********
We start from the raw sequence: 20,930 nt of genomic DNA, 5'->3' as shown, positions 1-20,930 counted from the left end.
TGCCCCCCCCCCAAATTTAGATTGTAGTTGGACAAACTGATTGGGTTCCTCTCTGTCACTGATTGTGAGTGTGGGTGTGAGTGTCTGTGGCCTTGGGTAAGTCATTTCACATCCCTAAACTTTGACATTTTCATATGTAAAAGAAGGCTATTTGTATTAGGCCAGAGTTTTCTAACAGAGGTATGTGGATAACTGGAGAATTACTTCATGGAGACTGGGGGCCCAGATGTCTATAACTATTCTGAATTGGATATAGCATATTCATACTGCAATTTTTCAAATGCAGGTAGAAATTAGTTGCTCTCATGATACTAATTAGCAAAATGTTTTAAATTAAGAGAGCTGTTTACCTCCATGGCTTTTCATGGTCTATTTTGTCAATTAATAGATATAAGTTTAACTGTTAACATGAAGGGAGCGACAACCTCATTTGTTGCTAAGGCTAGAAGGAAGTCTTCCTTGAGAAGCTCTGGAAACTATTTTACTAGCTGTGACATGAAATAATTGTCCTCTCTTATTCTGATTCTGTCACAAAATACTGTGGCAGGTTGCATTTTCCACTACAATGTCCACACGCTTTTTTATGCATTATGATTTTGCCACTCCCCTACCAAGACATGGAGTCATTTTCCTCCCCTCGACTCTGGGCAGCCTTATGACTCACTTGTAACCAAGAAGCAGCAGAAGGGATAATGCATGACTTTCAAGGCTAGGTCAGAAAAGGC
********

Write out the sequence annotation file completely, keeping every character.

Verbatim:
We start from the raw sequence: 20,930 nt of genomic DNA, 5'->3' as shown, positions 1-20,930 counted from the left end.
TGCCCCCCCCCCAAATTTAGATTGTAGTTGGACAAACTGATTGGGTTCCTCTCTGTCACTGATTGTGAGTGTGGGTGTGAGTGTCTGTGGCCTTGGGTAAGTCATTTCACATCCCTAAACTTTGACATTTTCATATGTAAAAGAAGGCTATTTGTATTAGGCCAGAGTTTTCTAACAGAGGTATGTGGATAACTGGAGAATTACTTCATGGAGACTGGGGGCCCAGATGTCTATAACTATTCTGAATTGGATATAGCATATTCATACTGCAATTTTTCAAATGCAGGTAGAAATTAGTTGCTCTCATGATACTAATTAGCAAAATGTTTTAAATTAAGAGAGCTGTTTACCTCCATGGCTTTTCATGGTCTATTTTGTCAATTAATAGATATAAGTTTAACTGTTAACATGAAGGGAGCGACAACCTCATTTGTTGCTAAGGCTAGAAGGAAGTCTTCCTTGAGAAGCTCTGGAAACTATTTTACTAGCTGTGACATGAAATAATTGTCCTCTCTTATTCTGATTCTGTCACAAAATACTGTGGCAGGTTGCATTTTCCACTACAATGTCCACACGCTTTTTTATGCATTATGATTTTGCCACTCCCCTACCAAGACATGGAGTCATTTTCCTCCCCTCGACTCTGGGCAGCCTTATGACTCACTTGTAACCAAGAAGCAGCAGAAGGGATAATGCATGACTTTCAAGGCTAGGTCAGAAAAGGC